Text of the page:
That’s awesome. No one, especially kids should be eating those chemicals. I wish more places took that approach. Food should be a beautiful experience, not a mass produced and chemical filled necessity.

  • Gregg said:
    August 8th, 2007 at 4:15pm

    Hi Pim
    nice post, this is one of my big personal bug-bears. I won’t go to a restaurant that doesn’t accept that my son is another patron and that we are a party of three (not 2+highchair, although we do always make mention of his seating “requirements” when we book as it’s a good indication of the attitude they will have).
    He eats what we eat at home so why not when we go out?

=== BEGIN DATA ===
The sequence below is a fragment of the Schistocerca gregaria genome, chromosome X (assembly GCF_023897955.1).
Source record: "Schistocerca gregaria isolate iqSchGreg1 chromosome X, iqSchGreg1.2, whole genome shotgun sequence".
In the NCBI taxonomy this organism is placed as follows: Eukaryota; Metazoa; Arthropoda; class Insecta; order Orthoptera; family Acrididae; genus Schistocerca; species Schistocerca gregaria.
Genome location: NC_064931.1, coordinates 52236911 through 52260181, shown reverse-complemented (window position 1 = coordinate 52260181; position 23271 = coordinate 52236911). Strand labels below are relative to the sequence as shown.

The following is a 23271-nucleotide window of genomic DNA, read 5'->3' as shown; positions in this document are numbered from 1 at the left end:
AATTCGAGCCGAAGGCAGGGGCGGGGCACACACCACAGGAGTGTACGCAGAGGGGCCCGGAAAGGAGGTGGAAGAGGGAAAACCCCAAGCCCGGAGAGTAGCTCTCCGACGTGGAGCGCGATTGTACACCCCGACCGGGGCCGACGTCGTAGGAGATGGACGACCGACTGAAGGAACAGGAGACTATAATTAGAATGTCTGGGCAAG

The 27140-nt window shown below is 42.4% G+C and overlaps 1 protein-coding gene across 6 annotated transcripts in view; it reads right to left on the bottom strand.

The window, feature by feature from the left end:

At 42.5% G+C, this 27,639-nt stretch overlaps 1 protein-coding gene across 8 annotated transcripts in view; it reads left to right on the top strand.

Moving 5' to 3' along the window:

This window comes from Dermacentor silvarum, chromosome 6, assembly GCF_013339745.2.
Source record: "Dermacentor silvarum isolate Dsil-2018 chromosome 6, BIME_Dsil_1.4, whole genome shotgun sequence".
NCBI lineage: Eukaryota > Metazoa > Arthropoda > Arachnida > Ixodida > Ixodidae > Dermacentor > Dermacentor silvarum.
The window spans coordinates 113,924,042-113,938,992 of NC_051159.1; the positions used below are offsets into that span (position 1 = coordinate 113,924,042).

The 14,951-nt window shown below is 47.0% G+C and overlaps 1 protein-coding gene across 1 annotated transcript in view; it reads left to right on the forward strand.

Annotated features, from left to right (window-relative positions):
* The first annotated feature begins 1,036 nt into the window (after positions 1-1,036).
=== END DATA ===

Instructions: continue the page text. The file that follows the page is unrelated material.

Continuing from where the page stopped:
• catherine ross said:
    August 8th, 2007 at 10:52pm

    hurrah! kids have taste, you know?

  • Traveller said:
    August 13th, 2007 at 6:58am

    Hah! Can’t agree more. The things children like to eat now-a-days…

  • Yishay Mor said:
    August 14th, 2007 at 5:56pm

    Yeah! well, you know, I’ve got a 10 yr old who gets deeply offended is someone tries to hand him a kid’s menu. The only time he conceded was at Bofinger, and well, as he said ( ‘Man, grown ups don’t get this kinda stuff in England!’
    The little one dreams of oysters. Unfortunately, years of English education have worn her down. She considers sweet baked beans from a can a breakfast delight. Sigh.
    Now there’s this new Food Dudes craze (, and you know what they discovered, after years of scientific research? That gets learn to like what they get used to. Stop press! If you feed them cr@% they like cr@%. if you give them a choice of good food, they like good food. wow. who would have thought?

  • Eric said:
    August 30th, 2007 at 7:17pm